It’s not easy being House Speaker John Boehner. Just ask John Boehner.
“Listen, trying to manage 435 independently elected members is never easy,” Boehner, R-Ohio, said earlier this week.
There are once again rumblings within Republican ranks of the House of Representatives about ousting Boehner. He’s beset with internal squabbles over the Iran nuclear deal, Planned Parenthood defunding efforts and questions about strategy as federal funding runs out at the end of the month and the federal government faces a potential shutdown.
But for all the sound and fury it appears that Boehner will continue to wield the speaker’s gavel. Why? Because there is no viable alternative, several lawmakers and political observers contend.
“I think he’s in very strong shape,” said Rep. Tom Cole, R-Okla., a Boehner ally. “He has no visible challenges that I know. The people that are upset with him have no alternative leader to propose.”
Still, with a daunting list of major issues that Congress must deal with by year’s end and a chorus of dissatisfied conservatives Republicans on and off Capitol Hill nipping at his heels, Boehner faces perhaps his toughest challenge as speaker yet.
“There’s frustration (among Republicans) because it’s not working out the way they thought when the won the House and Senate,” said Norman Ornstein, a scholar on politics and Congress at the American Enterprise Institute. “Their leaders have betrayed them as far as they’re concerned.”
It’s not enough to depose the king. There need to be someone who wants the throne.
Sarah Binder, a senior fellow on governance studies at the Brookings Institution
Tea party-supported Republicans have complained for the bulk of Boehner’s nearly five years as speaker that he’s too accommodating of House Democrats – whose votes he’s had to rely on to get key legislation passed – and too willing to compromise with the White House.
Rep. Mark Meadows, R-N.C., sought in July to remove Boehner. His effort’s gone nowhere.
Meadows said the speaker’s Republican critics are watching how he handles the social and fiscal issues confronting Congress in the closing months because those would be determining factors into whether they make a move to try to unseat him.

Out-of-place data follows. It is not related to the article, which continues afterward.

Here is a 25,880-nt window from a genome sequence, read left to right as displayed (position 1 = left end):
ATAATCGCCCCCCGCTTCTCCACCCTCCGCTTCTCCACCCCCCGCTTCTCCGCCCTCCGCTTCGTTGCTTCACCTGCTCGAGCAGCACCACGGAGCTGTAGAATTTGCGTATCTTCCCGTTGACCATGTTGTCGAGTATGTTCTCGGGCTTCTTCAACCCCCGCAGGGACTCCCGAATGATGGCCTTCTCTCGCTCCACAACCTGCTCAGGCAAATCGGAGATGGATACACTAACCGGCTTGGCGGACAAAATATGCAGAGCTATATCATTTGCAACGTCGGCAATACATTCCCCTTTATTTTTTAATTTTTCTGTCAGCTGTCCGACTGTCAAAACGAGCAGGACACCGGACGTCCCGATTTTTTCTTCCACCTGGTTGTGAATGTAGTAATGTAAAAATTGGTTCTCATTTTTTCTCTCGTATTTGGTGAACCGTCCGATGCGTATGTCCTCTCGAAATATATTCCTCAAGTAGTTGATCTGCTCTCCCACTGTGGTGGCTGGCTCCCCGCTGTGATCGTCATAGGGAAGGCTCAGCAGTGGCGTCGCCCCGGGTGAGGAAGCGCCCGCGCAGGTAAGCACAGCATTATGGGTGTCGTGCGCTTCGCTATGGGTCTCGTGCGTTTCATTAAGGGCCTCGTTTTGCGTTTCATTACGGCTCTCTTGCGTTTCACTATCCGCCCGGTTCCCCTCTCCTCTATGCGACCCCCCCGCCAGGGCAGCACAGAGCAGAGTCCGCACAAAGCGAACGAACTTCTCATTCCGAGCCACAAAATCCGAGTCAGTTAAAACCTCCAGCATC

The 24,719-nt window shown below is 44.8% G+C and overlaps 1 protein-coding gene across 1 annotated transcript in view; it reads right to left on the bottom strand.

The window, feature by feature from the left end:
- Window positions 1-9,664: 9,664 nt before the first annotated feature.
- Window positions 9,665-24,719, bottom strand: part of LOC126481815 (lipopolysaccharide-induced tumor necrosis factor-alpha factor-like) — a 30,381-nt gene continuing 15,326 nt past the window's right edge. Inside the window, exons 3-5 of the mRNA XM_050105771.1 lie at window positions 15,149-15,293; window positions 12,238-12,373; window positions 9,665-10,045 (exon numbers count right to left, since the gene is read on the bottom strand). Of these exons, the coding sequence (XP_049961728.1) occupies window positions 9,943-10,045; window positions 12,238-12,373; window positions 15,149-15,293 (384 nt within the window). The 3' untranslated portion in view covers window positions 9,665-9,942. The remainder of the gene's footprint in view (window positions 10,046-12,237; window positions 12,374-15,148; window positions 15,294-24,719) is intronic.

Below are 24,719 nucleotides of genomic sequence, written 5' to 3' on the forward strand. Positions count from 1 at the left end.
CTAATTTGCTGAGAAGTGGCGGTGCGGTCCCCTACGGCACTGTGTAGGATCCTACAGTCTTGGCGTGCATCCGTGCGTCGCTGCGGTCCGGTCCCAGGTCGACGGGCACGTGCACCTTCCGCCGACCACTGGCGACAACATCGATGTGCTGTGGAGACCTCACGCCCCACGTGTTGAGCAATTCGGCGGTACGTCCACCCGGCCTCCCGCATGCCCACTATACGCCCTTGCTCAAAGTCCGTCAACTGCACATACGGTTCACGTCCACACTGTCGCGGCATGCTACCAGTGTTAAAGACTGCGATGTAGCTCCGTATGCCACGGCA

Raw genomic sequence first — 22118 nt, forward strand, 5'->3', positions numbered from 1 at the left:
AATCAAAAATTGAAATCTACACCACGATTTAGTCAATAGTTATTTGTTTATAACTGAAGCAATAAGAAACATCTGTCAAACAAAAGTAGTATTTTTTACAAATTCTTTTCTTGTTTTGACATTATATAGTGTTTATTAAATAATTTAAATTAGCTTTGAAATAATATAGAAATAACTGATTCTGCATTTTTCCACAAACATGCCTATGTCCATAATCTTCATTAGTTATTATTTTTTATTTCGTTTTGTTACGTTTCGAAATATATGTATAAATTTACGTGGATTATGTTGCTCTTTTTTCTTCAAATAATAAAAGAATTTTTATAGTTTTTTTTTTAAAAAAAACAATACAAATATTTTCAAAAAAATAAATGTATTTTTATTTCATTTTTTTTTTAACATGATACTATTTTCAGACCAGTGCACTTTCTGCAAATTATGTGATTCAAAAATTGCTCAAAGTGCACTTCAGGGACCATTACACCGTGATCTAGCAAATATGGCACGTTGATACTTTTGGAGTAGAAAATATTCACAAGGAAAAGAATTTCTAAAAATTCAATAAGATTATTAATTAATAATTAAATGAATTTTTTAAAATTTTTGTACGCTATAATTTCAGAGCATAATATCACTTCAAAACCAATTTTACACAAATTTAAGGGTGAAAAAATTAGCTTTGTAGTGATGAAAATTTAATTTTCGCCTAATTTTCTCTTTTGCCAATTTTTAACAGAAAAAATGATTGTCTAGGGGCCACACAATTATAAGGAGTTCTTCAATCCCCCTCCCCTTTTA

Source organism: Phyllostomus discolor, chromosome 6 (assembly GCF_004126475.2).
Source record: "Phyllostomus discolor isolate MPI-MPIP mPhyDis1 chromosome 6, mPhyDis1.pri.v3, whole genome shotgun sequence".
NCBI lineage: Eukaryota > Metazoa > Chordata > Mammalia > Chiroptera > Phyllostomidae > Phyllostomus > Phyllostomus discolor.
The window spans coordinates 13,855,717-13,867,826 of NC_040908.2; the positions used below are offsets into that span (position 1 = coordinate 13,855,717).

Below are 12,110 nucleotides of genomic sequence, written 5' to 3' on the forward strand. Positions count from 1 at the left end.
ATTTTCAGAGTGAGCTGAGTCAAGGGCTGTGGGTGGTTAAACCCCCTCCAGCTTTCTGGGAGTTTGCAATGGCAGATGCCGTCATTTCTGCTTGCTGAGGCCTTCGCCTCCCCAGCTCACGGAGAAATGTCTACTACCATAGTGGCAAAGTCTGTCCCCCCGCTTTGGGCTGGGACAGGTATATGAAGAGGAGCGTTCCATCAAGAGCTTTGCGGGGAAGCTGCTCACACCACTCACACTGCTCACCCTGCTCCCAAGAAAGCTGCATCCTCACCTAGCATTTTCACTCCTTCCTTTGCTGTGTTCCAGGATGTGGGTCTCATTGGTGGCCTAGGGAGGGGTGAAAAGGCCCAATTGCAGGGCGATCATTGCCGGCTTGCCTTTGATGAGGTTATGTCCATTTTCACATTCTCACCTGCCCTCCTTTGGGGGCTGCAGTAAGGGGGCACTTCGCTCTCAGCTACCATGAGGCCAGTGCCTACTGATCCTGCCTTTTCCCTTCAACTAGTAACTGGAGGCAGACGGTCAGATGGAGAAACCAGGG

“Really there is no line in the sand, no limited time on when or how (a vote to remove Boehner) would be done,” Meadows told The Hill, a Capitol Hill publication, this week. “Probably the best way to say that is there are three or four (factors), and they are all running on parallel tracks.”
Boehner’s been here before. Last January, on a swearing-in day when Republicans celebrated gaining control of both the House and Senate for the first time in eight years, Boehner had to sweat out the vote to re-elect him as speaker.
There’s frustration (among Republicans) because it’s not working out the way they thought when the won the House and Senate. Their leaders have betrayed them as far as they’re concerned.
Norman Ornstein, a scholar on politics and Congress at the American Enterprise Institute
More than two dozen Republicans opposed his re-election. Disenchantment with Boehner has calcified among a small group that complains that House and Senate Republican leaders haven’t used their majorities to push a conservative agenda and stare down President Barack Obama.
“There are fewer votes for John Boehner today than there were in January,” said Rep. Tim Huelskamp, R-Kansas, a staunch Boehner critic.”
Boehner dismisses such talk. He told reporters Thursday he has “widespread support amongst my members” as evidenced by the applause he received in a closed-door Republican caucus meeting after he changed strategy on the Iran nuclear deal votes to satisfy unhappy conservatives.
“It was a large standing ovation amongst our members for the tact that I have this job and what I have to put up with to keep it,” he said.
Even if there is an effort to overthrow Boehner, there’s still one missing element: a successor.
He has no visible challenges that I know. The people that are upset with him have no alternative leader to propose.
Rep. Tom Cole, R-Okla., a Boehner ally
“It’s not enough to depose the king,” said Sarah Binder, a senior fellow on governance studies at the Brookings Institution. “There need to be someone who wants the throne.”
Meadows’ effort to remove now languishes in the House Rules Committee. He wanted to declare the speaker’s office vacant. Any House member could force a vote.
If that happened, Boehner would likely survive with the help of establishment Republicans and Democrats who would view him as a better alternative than any challengers eagerly backed by Republican rebels.
“That doesn’t get you anywhere but chaos on the floor and a pretty embarrassing defeat, I would think,” Cole said. “I think his position is pretty strong, but there’s no question he’s got a challenging time.”